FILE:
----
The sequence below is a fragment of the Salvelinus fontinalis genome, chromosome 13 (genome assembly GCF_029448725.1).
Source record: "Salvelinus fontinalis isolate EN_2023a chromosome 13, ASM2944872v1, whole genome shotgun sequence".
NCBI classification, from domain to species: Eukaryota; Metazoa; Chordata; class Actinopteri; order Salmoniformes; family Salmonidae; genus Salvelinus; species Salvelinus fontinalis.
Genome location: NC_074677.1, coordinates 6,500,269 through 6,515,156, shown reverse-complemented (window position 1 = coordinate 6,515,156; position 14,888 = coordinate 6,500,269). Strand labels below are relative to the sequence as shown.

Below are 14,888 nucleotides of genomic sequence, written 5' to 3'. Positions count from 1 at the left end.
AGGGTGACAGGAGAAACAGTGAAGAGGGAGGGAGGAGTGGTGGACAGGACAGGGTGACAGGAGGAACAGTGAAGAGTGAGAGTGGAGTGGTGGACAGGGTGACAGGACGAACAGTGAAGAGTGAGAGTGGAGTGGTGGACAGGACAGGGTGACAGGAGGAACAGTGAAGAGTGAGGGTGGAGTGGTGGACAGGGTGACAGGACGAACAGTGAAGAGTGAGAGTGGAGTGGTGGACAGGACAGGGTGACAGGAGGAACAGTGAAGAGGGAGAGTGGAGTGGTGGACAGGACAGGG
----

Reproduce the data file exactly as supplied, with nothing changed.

The sequence below is a fragment of the Salvelinus fontinalis genome, chromosome 13 (genome assembly GCF_029448725.1).
Source record: "Salvelinus fontinalis isolate EN_2023a chromosome 13, ASM2944872v1, whole genome shotgun sequence".
NCBI classification, from domain to species: Eukaryota; Metazoa; Chordata; class Actinopteri; order Salmoniformes; family Salmonidae; genus Salvelinus; species Salvelinus fontinalis.
Genome location: NC_074677.1, coordinates 6,500,269 through 6,515,156, shown reverse-complemented (window position 1 = coordinate 6,515,156; position 14,888 = coordinate 6,500,269). Strand labels below are relative to the sequence as shown.

Below are 14,888 nucleotides of genomic sequence, written 5' to 3'. Positions count from 1 at the left end.
AGGGTGACAGGAGAAACAGTGAAGAGGGAGGGAGGAGTGGTGGACAGGACAGGGTGACAGGAGGAACAGTGAAGAGTGAGAGTGGAGTGGTGGACAGGGTGACAGGACGAACAGTGAAGAGTGAGAGTGGAGTGGTGGACAGGACAGGGTGACAGGAGGAACAGTGAAGAGTGAGGGTGGAGTGGTGGACAGGGTGACAGGACGAACAGTGAAGAGTGAGAGTGGAGTGGTGGACAGGACAGGGTGACAGGAGGAACAGTGAAGAGGGAGAGTGGAGTGGTGGACAGGACAGGG